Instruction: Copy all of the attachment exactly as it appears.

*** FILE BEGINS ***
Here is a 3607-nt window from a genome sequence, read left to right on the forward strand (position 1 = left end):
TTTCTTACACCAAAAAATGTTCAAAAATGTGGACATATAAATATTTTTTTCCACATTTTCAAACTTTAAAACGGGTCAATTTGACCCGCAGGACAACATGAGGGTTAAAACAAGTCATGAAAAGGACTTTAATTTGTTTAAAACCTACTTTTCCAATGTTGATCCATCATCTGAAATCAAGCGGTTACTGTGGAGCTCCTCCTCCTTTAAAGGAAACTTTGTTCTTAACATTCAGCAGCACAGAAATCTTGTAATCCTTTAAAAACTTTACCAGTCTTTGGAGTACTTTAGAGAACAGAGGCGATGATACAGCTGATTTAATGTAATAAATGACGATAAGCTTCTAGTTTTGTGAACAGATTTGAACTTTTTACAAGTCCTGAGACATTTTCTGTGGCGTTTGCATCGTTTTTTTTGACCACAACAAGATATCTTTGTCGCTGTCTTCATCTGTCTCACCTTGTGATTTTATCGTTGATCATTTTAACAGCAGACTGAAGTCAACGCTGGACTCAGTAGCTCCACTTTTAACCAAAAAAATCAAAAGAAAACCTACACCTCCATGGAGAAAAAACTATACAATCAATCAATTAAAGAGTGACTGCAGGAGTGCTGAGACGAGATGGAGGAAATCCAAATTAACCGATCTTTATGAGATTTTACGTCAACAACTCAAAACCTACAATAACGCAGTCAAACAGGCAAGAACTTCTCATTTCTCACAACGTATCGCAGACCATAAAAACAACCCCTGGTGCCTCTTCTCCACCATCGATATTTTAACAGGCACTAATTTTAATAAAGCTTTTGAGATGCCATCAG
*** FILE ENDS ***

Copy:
Here is a 3607-nt window from a genome sequence, read left to right on the forward strand (position 1 = left end):
TTTCTTACACCAAAAAATGTTCAAAAATGTGGACATATAAATATTTTTTTCCACATTTTCAAACTTTAAAACGGGTCAATTTGACCCGCAGGACAACATGAGGGTTAAAACAAGTCATGAAAAGGACTTTAATTTGTTTAAAACCTACTTTTCCAATGTTGATCCATCATCTGAAATCAAGCGGTTACTGTGGAGCTCCTCCTCCTTTAAAGGAAACTTTGTTCTTAACATTCAGCAGCACAGAAATCTTGTAATCCTTTAAAAACTTTACCAGTCTTTGGAGTACTTTAGAGAACAGAGGCGATGATACAGCTGATTTAATGTAATAAATGACGATAAGCTTCTAGTTTTGTGAACAGATTTGAACTTTTTACAAGTCCTGAGACATTTTCTGTGGCGTTTGCATCGTTTTTTTTGACCACAACAAGATATCTTTGTCGCTGTCTTCATCTGTCTCACCTTGTGATTTTATCGTTGATCATTTTAACAGCAGACTGAAGTCAACGCTGGACTCAGTAGCTCCACTTTTAACCAAAAAAATCAAAAGAAAACCTACACCTCCATGGAGAAAAAACTATACAATCAATCAATTAAAGAGTGACTGCAGGAGTGCTGAGACGAGATGGAGGAAATCCAAATTAACCGATCTTTATGAGATTTTACGTCAACAACTCAAAACCTACAATAACGCAGTCAAACAGGCAAGAACTTCTCATTTCTCACAACGTATCGCAGACCATAAAAACAACCCCTGGTGCCTCTTCTCCACCATCGATATTTTAACAGGCACTAATTTTAATAAAGCTTTTGAGATGCCATCAG